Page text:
Hip-to-Gable Loft Conversions
What is a gable loft conversion?
There are plenty of different loft conversion types available and include roof light or mansard. Another type you may not have heard of is the hip to gable loft conversion. So what is a hip to gable loft conversion? And why is it something anyone considering a loft conversion should entertain?
Hip to gable refers to two roof styles; hip and gable. A hip roof is slanted on each of its four sides, like a pyramid or a prism. This is the most structurally sound roof style because of the four supporting rafters (known as hips) angled at 45-degrees to stabilize the roof at the central ridge. While sturdy, these roofs are more complicated to design.
The second part of the hip to gable loft conversion is the gable roof. Gable roofs are slanted only on two sides compared to the four found on a hip roof.
Gable roofs are easier to construct, and the required design and materials are not as expensive compared to other roof types. They are a popular roof style, although they do not offer the robust durability of hip roofs. That said, you’ll also find better water drainage and an increased space in your loft, which could be beneficial for your property and add value to your home.
Do you need planning permission for a hip to gable loft conversion?
One of the most frustrating things about planning home renovations is when you have everything figured out, only to discover you can’t do anything without planning permission. But, if you’re considering a hip to gable loft conversion, you could be in luck.
The majority of hip to gable loft conversions do not require planning permission as the work falls under permitted developments which homeowners are already entitled to.
However, there are a few exceptions. If your property is located in a conservation area or is a listed building, you may find it more complicated to convert your loft to a gable roof style. Certain buildings or sceneries across the country are protected, and you may not be aware of these protections before starting work.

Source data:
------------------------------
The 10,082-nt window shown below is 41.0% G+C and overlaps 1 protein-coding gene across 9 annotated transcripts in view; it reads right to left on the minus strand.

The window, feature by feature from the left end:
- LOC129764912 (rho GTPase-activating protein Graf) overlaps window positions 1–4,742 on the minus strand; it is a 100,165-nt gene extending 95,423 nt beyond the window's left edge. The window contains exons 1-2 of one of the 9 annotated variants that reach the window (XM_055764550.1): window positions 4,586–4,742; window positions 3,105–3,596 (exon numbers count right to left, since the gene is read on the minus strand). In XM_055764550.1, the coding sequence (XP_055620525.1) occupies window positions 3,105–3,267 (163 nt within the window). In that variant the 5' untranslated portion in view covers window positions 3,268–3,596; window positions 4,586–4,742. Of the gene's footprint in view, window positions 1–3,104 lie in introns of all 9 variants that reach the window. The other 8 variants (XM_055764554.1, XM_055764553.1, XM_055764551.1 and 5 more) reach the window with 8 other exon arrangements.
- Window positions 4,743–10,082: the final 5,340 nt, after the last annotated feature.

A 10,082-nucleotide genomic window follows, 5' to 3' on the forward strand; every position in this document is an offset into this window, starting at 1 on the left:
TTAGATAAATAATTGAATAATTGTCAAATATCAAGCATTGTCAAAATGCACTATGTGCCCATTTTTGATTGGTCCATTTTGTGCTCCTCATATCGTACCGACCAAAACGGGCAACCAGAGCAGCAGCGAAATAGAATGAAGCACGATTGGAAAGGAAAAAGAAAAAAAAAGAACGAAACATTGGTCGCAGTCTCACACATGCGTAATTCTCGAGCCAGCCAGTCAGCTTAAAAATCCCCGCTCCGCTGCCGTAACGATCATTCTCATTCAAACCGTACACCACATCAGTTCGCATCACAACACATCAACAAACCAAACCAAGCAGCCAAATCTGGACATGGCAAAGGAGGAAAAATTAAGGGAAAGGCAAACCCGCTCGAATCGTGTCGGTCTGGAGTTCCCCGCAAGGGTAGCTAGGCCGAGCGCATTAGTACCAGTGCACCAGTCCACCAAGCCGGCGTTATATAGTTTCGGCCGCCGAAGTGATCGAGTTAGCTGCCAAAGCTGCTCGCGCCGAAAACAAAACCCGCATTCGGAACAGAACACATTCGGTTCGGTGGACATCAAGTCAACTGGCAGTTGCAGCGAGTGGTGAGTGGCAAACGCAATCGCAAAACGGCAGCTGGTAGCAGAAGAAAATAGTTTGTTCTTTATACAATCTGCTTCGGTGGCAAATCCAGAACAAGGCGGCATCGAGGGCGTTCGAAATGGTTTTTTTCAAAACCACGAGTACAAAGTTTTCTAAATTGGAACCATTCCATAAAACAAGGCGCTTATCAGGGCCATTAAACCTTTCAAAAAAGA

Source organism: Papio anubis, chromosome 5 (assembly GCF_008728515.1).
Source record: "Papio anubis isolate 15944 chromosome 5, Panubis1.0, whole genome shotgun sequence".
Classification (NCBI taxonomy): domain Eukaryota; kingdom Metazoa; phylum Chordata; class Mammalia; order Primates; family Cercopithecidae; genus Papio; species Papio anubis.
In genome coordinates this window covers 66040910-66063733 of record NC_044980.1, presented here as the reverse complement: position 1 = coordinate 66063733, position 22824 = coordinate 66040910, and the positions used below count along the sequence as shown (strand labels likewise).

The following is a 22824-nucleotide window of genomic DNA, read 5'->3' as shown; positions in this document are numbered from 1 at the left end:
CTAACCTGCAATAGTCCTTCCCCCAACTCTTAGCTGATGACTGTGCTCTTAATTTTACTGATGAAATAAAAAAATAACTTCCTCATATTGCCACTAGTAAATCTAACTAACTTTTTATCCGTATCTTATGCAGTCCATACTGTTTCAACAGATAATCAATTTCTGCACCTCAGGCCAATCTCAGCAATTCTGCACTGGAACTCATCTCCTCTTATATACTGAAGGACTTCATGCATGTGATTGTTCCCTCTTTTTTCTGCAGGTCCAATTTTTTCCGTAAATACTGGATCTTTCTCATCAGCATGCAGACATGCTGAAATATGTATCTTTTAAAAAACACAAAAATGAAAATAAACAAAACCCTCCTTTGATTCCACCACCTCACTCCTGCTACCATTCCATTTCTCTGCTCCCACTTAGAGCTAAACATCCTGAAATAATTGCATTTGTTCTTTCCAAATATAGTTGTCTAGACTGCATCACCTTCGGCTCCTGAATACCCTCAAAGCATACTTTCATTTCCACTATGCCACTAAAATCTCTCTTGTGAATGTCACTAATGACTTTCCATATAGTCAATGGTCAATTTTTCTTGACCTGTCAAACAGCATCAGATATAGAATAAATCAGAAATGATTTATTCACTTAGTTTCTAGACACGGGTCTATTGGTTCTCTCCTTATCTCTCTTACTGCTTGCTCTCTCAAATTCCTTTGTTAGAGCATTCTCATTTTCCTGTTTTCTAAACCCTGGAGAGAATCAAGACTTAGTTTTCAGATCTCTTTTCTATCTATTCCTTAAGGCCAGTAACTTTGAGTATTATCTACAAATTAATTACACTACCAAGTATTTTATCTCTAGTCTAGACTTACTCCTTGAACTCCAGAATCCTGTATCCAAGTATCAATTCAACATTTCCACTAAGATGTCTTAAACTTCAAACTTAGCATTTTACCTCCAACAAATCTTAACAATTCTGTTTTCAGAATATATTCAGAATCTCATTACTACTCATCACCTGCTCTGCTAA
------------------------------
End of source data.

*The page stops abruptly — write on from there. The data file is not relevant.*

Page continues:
This doesn’t mean you will miss out on potentially profitable renovations. Before you begin any work, it’s best to contact the local authority to find out what regulations – if any – you will need to follow to complete the loft conversion.
This could also be useful if you already have existing extensions on your property, whether these were added by yourself or the property’s previous owner. If you get the go-ahead, the conversion will still need building regulation approval to ensure everything is up to standard.
How much does a hip to gable loft conversion cost?
Before making the final decision regarding your renovation, you will need to think about what a hip to gable loft conversion cost might be. To put it simply, the average price of a hip to gable loft conversion can vary depending on several factors.
As all loft conversions are bespoke, the cost will vary between customers. Factors that can affect the overall price of the conversion can include the size of your attic, the state of your current roof, and the purpose of your ‘new’ loft.
For example, a loft conversion designed to create another bedroom may require more work than a loft conversion designed to clean up and improve the area. When deciding on your loft conversion, you must think about what you will use your loft for and whether it will stay like this permanently.
Some will use a loft conversion as a home office before repurposing it to a bedroom and vice versa. This is something you must think about before investing in a hip to gable loft conversion.
What property is a hip-to-gable loft conversion suitable for?
A loft conversion hip to gable is one of the most versatile home improvement projects you can carry out. Unlike other home renovations, hip to gable loft conversions are suitable for most properties (detached, semi-detached, end-of-terrace) as long as the current roof is hipped with three sloped sides.
This means that just about anyone can consider a hip to gable loft conversion, and there are many different things you can do with it.
As the hip to gable conversion will replace a sloped side with a flat side, you can increase the space inside your loft. This will make it more comfortable to spend time in and makes your loft more functional. If the loft is currently a place where boxes pile atop one another without any particular rhyme or reason, a hip to gable loft conversion gives you the chance to create a spare bedroom, home office, space for the kids, or even a work studio.
The potential is boundless, so get in touch today to learn more about how a hip to gable loft conversion could benefit you.